This website is a collection of work by the Carnegie Endowment’s global network of scholars on topics including Russia, Ukraine, Eurasia, and the post-Soviet states. This site is a product of the Carnegie Endowment for International Peace based in Washington, D.C.
The compromise between Yanukovych and the leaders of the opposition is a long-overdue step back from a disaster, but much remains unclear. Ukraine will face a set of grim prospects, the worst of which is that the country is running out of money.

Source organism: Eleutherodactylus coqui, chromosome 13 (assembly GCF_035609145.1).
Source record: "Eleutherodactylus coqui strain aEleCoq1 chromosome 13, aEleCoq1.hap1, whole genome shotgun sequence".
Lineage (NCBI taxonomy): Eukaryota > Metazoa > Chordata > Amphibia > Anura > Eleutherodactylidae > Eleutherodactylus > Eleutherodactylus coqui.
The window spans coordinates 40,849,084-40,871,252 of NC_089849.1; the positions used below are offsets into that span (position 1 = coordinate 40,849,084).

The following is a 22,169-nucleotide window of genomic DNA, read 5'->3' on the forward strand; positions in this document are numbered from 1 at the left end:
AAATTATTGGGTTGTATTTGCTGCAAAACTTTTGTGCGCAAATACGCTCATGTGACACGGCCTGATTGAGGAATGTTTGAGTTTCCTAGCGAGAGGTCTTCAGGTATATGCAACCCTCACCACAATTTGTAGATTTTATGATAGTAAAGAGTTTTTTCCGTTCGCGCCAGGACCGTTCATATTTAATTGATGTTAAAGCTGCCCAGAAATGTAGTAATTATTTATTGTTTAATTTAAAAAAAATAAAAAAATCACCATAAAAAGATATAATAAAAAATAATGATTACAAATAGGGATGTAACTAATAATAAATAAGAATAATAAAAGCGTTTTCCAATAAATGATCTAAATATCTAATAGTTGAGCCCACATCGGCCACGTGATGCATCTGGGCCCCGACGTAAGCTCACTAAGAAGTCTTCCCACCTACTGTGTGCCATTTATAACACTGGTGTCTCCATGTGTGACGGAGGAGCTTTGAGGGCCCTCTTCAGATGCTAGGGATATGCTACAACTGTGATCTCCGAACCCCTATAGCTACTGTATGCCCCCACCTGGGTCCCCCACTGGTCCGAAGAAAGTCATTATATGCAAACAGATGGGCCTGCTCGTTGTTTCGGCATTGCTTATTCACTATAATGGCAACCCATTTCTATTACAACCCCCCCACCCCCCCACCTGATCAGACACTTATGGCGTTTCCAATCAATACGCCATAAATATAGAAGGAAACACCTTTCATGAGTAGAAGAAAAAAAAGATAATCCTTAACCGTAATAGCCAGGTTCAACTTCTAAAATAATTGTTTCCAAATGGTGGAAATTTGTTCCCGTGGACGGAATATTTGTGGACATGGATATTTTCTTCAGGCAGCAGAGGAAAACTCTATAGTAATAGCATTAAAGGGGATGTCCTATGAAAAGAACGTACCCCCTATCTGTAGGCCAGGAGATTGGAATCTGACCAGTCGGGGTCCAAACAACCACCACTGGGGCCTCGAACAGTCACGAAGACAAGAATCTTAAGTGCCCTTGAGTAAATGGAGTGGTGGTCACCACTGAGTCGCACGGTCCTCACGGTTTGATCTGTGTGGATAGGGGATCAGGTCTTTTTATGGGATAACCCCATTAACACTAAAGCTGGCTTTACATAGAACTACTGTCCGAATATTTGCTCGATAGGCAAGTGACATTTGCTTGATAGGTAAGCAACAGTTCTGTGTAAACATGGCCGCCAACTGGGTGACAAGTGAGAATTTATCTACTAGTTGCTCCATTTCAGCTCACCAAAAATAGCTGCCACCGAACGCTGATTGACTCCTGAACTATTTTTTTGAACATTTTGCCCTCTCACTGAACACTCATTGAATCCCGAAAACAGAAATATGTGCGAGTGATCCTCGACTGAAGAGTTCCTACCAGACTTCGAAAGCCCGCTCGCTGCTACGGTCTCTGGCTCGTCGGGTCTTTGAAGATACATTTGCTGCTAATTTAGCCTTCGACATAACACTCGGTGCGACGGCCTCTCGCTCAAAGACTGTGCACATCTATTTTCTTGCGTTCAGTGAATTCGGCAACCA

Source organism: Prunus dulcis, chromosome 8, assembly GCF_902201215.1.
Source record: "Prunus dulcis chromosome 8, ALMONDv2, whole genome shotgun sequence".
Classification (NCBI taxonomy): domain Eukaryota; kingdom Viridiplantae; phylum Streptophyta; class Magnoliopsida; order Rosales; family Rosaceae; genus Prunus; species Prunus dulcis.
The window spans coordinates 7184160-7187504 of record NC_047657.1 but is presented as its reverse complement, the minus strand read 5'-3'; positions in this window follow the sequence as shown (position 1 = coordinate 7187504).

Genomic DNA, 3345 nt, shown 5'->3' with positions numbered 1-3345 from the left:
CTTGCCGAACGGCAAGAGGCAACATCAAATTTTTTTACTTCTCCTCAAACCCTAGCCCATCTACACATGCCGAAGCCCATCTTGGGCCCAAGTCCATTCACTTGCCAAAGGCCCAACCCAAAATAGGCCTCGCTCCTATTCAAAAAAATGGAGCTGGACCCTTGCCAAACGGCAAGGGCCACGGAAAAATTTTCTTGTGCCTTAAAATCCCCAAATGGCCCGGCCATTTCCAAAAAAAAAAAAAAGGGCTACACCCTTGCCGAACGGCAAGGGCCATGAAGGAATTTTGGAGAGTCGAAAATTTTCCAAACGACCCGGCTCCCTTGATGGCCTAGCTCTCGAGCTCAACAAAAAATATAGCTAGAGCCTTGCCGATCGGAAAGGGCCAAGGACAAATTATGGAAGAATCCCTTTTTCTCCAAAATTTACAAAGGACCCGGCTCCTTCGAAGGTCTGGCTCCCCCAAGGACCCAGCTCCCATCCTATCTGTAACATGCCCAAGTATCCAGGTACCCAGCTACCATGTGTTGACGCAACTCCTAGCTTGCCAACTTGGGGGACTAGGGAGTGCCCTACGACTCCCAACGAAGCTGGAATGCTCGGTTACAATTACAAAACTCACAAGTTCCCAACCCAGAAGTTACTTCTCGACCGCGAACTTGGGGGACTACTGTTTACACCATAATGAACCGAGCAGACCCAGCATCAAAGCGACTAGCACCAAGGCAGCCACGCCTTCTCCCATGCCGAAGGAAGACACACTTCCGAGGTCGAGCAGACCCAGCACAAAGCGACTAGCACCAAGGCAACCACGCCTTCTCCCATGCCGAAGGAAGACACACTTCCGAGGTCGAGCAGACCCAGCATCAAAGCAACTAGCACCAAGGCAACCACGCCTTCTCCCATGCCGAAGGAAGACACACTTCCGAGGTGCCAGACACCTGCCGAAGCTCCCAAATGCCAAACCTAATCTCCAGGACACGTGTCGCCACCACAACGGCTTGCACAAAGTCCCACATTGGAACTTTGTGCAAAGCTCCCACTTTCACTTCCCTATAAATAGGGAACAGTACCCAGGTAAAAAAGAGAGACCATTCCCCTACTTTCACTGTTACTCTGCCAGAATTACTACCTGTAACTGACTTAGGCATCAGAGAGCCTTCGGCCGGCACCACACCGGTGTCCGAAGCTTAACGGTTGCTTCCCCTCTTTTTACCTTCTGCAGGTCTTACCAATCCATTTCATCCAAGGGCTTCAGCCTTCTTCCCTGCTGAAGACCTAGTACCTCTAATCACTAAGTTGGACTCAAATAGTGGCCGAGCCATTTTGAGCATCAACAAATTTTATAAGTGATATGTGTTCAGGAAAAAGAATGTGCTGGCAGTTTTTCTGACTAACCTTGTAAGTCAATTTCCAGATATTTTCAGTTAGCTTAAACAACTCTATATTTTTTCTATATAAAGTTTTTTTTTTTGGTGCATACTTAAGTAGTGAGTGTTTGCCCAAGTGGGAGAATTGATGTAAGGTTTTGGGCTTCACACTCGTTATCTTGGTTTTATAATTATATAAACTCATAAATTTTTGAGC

Without clear knowledge of what role radical and paramilitary groups, or Yanukovych loyalists, played in touching off this past week’s violence, all eyes must be on the people with the guns, not the politicians.
To keep Ukraine in one piece, and at peace with itself, the Ukrainians evidently need to reform their political system. The West and Russia should help the Ukrainian parties reach an agreement on the parameters of a federal parliamentary republic.
The 50th Munich Security Conference marked the charting of a course toward Berlin’s more robust engagement in the world, including with military means. At the same time, the conference was overshadowed by the unfolding crisis in Ukraine.
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